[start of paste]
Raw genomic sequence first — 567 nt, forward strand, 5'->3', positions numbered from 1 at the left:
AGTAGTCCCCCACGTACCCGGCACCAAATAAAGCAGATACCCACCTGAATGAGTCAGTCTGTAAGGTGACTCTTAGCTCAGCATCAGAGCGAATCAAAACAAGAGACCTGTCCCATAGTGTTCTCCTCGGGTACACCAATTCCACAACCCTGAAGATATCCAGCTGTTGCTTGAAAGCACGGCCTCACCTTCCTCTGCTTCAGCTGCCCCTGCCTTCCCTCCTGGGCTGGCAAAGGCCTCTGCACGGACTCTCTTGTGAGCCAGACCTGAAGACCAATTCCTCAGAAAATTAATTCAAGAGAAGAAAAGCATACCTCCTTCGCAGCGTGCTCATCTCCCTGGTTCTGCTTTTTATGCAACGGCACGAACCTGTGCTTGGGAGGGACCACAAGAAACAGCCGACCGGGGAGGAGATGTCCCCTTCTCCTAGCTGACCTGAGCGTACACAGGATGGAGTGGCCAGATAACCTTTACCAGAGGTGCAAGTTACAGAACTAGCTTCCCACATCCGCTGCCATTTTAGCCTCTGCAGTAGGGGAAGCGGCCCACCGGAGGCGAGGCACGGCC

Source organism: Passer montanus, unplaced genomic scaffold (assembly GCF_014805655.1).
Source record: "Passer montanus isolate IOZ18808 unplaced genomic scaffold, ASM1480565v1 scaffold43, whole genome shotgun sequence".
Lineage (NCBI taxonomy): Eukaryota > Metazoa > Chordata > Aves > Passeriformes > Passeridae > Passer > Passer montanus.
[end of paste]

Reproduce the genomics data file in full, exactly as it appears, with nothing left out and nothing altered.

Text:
Raw genomic sequence first — 567 nt, forward strand, 5'->3', positions numbered from 1 at the left:
AGTAGTCCCCCACGTACCCGGCACCAAATAAAGCAGATACCCACCTGAATGAGTCAGTCTGTAAGGTGACTCTTAGCTCAGCATCAGAGCGAATCAAAACAAGAGACCTGTCCCATAGTGTTCTCCTCGGGTACACCAATTCCACAACCCTGAAGATATCCAGCTGTTGCTTGAAAGCACGGCCTCACCTTCCTCTGCTTCAGCTGCCCCTGCCTTCCCTCCTGGGCTGGCAAAGGCCTCTGCACGGACTCTCTTGTGAGCCAGACCTGAAGACCAATTCCTCAGAAAATTAATTCAAGAGAAGAAAAGCATACCTCCTTCGCAGCGTGCTCATCTCCCTGGTTCTGCTTTTTATGCAACGGCACGAACCTGTGCTTGGGAGGGACCACAAGAAACAGCCGACCGGGGAGGAGATGTCCCCTTCTCCTAGCTGACCTGAGCGTACACAGGATGGAGTGGCCAGATAACCTTTACCAGAGGTGCAAGTTACAGAACTAGCTTCCCACATCCGCTGCCATTTTAGCCTCTGCAGTAGGGGAAGCGGCCCACCGGAGGCGAGGCACGGCC

Source organism: Passer montanus, unplaced genomic scaffold (assembly GCF_014805655.1).
Source record: "Passer montanus isolate IOZ18808 unplaced genomic scaffold, ASM1480565v1 scaffold43, whole genome shotgun sequence".
Lineage (NCBI taxonomy): Eukaryota > Metazoa > Chordata > Aves > Passeriformes > Passeridae > Passer > Passer montanus.